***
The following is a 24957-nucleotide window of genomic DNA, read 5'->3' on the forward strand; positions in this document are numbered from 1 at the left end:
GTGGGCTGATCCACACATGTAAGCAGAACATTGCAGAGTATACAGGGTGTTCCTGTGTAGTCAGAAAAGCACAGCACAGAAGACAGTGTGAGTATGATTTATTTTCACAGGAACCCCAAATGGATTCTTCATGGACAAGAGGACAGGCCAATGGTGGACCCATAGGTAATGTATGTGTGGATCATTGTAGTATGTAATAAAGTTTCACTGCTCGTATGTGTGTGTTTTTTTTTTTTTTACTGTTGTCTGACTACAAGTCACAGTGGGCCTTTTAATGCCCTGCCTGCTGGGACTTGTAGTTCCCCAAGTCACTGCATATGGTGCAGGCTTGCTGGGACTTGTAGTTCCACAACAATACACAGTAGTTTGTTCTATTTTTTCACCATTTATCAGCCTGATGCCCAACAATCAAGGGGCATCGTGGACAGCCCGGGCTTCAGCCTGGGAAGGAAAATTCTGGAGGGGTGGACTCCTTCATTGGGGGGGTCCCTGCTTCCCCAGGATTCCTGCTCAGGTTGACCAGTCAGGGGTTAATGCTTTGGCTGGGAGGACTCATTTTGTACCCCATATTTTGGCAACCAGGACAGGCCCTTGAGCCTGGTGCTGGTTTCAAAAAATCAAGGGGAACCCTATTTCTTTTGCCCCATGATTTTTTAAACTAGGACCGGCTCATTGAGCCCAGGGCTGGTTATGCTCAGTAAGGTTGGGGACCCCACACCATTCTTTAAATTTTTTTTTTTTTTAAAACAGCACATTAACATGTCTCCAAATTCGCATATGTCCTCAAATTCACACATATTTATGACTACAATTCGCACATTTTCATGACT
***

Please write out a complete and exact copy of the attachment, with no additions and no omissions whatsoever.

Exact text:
The following is a 24957-nucleotide window of genomic DNA, read 5'->3' on the forward strand; positions in this document are numbered from 1 at the left end:
GTGGGCTGATCCACACATGTAAGCAGAACATTGCAGAGTATACAGGGTGTTCCTGTGTAGTCAGAAAAGCACAGCACAGAAGACAGTGTGAGTATGATTTATTTTCACAGGAACCCCAAATGGATTCTTCATGGACAAGAGGACAGGCCAATGGTGGACCCATAGGTAATGTATGTGTGGATCATTGTAGTATGTAATAAAGTTTCACTGCTCGTATGTGTGTGTTTTTTTTTTTTTTACTGTTGTCTGACTACAAGTCACAGTGGGCCTTTTAATGCCCTGCCTGCTGGGACTTGTAGTTCCCCAAGTCACTGCATATGGTGCAGGCTTGCTGGGACTTGTAGTTCCACAACAATACACAGTAGTTTGTTCTATTTTTTCACCATTTATCAGCCTGATGCCCAACAATCAAGGGGCATCGTGGACAGCCCGGGCTTCAGCCTGGGAAGGAAAATTCTGGAGGGGTGGACTCCTTCATTGGGGGGGTCCCTGCTTCCCCAGGATTCCTGCTCAGGTTGACCAGTCAGGGGTTAATGCTTTGGCTGGGAGGACTCATTTTGTACCCCATATTTTGGCAACCAGGACAGGCCCTTGAGCCTGGTGCTGGTTTCAAAAAATCAAGGGGAACCCTATTTCTTTTGCCCCATGATTTTTTAAACTAGGACCGGCTCATTGAGCCCAGGGCTGGTTATGCTCAGTAAGGTTGGGGACCCCACACCATTCTTTAAATTTTTTTTTTTTTTAAAACAGCACATTAACATGTCTCCAAATTCGCATATGTCCTCAAATTCACACATATTTATGACTACAATTCGCACATTTTCATGACT